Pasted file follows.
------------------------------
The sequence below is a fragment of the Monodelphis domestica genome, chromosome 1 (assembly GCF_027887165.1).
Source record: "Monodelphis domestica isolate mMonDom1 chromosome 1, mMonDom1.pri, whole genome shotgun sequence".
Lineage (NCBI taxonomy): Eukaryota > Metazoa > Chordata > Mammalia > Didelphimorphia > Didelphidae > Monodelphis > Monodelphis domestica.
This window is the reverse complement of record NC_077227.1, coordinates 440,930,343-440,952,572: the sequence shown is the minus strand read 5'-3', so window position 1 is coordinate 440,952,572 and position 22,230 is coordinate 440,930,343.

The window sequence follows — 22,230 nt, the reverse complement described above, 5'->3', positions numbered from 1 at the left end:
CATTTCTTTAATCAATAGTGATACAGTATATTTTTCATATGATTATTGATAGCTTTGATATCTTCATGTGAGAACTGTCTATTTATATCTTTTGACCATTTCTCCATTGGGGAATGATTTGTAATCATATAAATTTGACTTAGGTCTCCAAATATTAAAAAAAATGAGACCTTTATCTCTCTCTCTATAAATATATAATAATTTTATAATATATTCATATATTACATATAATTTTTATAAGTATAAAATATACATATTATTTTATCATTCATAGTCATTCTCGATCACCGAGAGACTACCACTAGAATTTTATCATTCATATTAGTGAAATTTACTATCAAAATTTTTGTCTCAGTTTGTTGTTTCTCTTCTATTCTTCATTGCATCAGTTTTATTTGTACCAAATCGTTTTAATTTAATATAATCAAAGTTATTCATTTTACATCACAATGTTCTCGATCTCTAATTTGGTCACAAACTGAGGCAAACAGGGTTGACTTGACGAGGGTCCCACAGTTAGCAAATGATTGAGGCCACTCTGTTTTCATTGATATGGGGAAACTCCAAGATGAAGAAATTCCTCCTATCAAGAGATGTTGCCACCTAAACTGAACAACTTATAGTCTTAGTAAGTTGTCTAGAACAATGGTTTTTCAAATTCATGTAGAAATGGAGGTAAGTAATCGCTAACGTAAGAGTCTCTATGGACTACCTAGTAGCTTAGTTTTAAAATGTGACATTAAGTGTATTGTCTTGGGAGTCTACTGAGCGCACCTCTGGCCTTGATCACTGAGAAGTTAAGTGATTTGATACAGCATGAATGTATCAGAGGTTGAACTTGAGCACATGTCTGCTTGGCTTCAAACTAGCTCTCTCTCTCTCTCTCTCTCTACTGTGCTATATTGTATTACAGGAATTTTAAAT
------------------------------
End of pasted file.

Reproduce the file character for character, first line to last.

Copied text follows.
The sequence below is a fragment of the Monodelphis domestica genome, chromosome 1 (assembly GCF_027887165.1).
Source record: "Monodelphis domestica isolate mMonDom1 chromosome 1, mMonDom1.pri, whole genome shotgun sequence".
Lineage (NCBI taxonomy): Eukaryota > Metazoa > Chordata > Mammalia > Didelphimorphia > Didelphidae > Monodelphis > Monodelphis domestica.
This window is the reverse complement of record NC_077227.1, coordinates 440,930,343-440,952,572: the sequence shown is the minus strand read 5'-3', so window position 1 is coordinate 440,952,572 and position 22,230 is coordinate 440,930,343.

The window sequence follows — 22,230 nt, the reverse complement described above, 5'->3', positions numbered from 1 at the left end:
CATTTCTTTAATCAATAGTGATACAGTATATTTTTCATATGATTATTGATAGCTTTGATATCTTCATGTGAGAACTGTCTATTTATATCTTTTGACCATTTCTCCATTGGGGAATGATTTGTAATCATATAAATTTGACTTAGGTCTCCAAATATTAAAAAAAATGAGACCTTTATCTCTCTCTCTATAAATATATAATAATTTTATAATATATTCATATATTACATATAATTTTTATAAGTATAAAATATACATATTATTTTATCATTCATAGTCATTCTCGATCACCGAGAGACTACCACTAGAATTTTATCATTCATATTAGTGAAATTTACTATCAAAATTTTTGTCTCAGTTTGTTGTTTCTCTTCTATTCTTCATTGCATCAGTTTTATTTGTACCAAATCGTTTTAATTTAATATAATCAAAGTTATTCATTTTACATCACAATGTTCTCGATCTCTAATTTGGTCACAAACTGAGGCAAACAGGGTTGACTTGACGAGGGTCCCACAGTTAGCAAATGATTGAGGCCACTCTGTTTTCATTGATATGGGGAAACTCCAAGATGAAGAAATTCCTCCTATCAAGAGATGTTGCCACCTAAACTGAACAACTTATAGTCTTAGTAAGTTGTCTAGAACAATGGTTTTTCAAATTCATGTAGAAATGGAGGTAAGTAATCGCTAACGTAAGAGTCTCTATGGACTACCTAGTAGCTTAGTTTTAAAATGTGACATTAAGTGTATTGTCTTGGGAGTCTACTGAGCGCACCTCTGGCCTTGATCACTGAGAAGTTAAGTGATTTGATACAGCATGAATGTATCAGAGGTTGAACTTGAGCACATGTCTGCTTGGCTTCAAACTAGCTCTCTCTCTCTCTCTCTCTCTACTGTGCTATATTGTATTACAGGAATTTTAAAT